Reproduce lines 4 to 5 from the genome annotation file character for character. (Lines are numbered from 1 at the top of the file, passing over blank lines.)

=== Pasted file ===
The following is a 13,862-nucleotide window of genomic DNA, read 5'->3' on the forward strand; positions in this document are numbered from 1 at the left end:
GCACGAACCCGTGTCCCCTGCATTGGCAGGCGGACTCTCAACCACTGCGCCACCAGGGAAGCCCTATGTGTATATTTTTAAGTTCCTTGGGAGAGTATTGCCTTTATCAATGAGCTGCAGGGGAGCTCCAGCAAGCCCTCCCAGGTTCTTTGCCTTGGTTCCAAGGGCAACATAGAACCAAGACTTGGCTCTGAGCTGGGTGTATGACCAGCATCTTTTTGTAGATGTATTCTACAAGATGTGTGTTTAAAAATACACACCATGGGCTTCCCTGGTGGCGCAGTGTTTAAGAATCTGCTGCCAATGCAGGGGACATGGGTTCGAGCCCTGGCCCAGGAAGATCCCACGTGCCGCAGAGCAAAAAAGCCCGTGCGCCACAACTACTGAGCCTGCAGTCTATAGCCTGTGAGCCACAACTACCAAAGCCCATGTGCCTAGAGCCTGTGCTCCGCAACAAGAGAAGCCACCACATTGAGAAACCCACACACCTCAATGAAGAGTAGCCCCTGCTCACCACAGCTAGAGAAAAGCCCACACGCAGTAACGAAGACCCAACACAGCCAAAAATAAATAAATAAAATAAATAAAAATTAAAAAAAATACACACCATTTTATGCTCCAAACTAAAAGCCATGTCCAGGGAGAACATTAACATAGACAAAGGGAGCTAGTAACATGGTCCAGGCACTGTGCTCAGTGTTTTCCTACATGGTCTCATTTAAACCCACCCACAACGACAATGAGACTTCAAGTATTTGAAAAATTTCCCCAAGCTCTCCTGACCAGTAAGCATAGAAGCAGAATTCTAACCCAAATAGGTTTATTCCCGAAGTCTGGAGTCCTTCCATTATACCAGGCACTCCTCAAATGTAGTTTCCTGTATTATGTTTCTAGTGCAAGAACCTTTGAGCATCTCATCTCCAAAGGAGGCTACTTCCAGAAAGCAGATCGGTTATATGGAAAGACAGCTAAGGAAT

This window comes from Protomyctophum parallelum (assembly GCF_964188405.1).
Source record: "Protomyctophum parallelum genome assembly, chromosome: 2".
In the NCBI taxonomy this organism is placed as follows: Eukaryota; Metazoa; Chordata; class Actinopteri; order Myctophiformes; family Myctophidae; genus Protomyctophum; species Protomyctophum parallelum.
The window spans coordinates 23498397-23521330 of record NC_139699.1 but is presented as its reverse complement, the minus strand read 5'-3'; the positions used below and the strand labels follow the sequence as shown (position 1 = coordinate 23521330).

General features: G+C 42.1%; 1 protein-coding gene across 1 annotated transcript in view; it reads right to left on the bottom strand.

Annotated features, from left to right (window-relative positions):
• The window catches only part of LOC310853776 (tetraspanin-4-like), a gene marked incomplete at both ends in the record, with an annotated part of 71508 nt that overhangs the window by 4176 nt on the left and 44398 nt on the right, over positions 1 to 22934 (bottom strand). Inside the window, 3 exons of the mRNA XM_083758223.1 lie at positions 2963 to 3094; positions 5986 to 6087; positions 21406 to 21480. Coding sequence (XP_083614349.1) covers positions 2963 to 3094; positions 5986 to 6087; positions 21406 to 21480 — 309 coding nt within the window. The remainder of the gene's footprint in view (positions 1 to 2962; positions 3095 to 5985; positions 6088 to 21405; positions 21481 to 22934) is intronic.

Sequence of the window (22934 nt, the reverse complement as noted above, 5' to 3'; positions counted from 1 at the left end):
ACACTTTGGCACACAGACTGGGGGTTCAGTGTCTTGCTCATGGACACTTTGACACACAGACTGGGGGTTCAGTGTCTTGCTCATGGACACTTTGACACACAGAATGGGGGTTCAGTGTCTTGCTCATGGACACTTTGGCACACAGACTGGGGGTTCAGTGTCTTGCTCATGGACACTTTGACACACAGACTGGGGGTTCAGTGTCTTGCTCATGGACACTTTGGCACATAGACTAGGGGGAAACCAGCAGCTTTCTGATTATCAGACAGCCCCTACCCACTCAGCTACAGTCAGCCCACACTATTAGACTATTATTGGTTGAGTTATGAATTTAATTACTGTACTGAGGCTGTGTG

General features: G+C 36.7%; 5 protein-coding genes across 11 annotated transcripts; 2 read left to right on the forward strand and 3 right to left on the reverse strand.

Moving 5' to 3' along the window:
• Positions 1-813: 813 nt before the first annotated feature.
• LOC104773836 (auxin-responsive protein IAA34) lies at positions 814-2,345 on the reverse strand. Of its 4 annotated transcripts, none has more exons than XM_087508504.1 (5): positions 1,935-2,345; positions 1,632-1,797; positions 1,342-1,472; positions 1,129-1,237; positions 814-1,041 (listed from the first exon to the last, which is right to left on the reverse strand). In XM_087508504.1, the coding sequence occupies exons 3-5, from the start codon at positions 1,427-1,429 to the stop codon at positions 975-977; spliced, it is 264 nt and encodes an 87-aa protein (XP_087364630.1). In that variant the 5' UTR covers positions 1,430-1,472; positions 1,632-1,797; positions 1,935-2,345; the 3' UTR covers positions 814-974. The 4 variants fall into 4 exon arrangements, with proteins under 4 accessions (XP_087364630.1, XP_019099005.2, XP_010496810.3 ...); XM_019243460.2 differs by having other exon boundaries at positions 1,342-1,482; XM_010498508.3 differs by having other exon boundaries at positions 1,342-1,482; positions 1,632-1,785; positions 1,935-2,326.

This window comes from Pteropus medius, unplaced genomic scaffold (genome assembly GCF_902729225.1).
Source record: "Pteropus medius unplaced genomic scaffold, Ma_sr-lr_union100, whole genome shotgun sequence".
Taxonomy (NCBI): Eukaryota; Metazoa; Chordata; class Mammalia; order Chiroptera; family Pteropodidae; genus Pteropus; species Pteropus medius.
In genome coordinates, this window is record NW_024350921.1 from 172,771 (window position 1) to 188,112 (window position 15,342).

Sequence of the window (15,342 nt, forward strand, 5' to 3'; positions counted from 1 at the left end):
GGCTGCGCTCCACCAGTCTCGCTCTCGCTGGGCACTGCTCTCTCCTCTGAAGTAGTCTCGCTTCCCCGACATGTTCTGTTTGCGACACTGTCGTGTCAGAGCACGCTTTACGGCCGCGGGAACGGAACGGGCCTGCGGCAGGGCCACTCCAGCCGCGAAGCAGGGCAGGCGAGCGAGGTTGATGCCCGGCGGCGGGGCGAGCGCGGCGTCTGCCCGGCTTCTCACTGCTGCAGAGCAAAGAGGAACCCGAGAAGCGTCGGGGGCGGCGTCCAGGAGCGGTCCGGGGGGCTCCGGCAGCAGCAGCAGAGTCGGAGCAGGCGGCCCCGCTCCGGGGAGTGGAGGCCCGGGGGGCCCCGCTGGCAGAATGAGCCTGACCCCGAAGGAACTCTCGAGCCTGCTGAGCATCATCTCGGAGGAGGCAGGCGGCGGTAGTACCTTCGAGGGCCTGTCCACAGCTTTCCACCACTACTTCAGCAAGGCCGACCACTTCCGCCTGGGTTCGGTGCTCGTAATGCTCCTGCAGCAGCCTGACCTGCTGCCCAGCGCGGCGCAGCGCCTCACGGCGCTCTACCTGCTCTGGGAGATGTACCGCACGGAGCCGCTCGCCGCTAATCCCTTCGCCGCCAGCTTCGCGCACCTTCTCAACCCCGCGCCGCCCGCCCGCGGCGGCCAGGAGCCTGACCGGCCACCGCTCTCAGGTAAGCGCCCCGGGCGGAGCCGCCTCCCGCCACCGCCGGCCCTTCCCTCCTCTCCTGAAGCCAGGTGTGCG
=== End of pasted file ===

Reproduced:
Source record: "Protomyctophum parallelum genome assembly, chromosome: 2".
In the NCBI taxonomy this organism is placed as follows: Eukaryota; Metazoa; Chordata; class Actinopteri; order Myctophiformes; family Myctophidae; genus Protomyctophum; species Protomyctophum parallelum.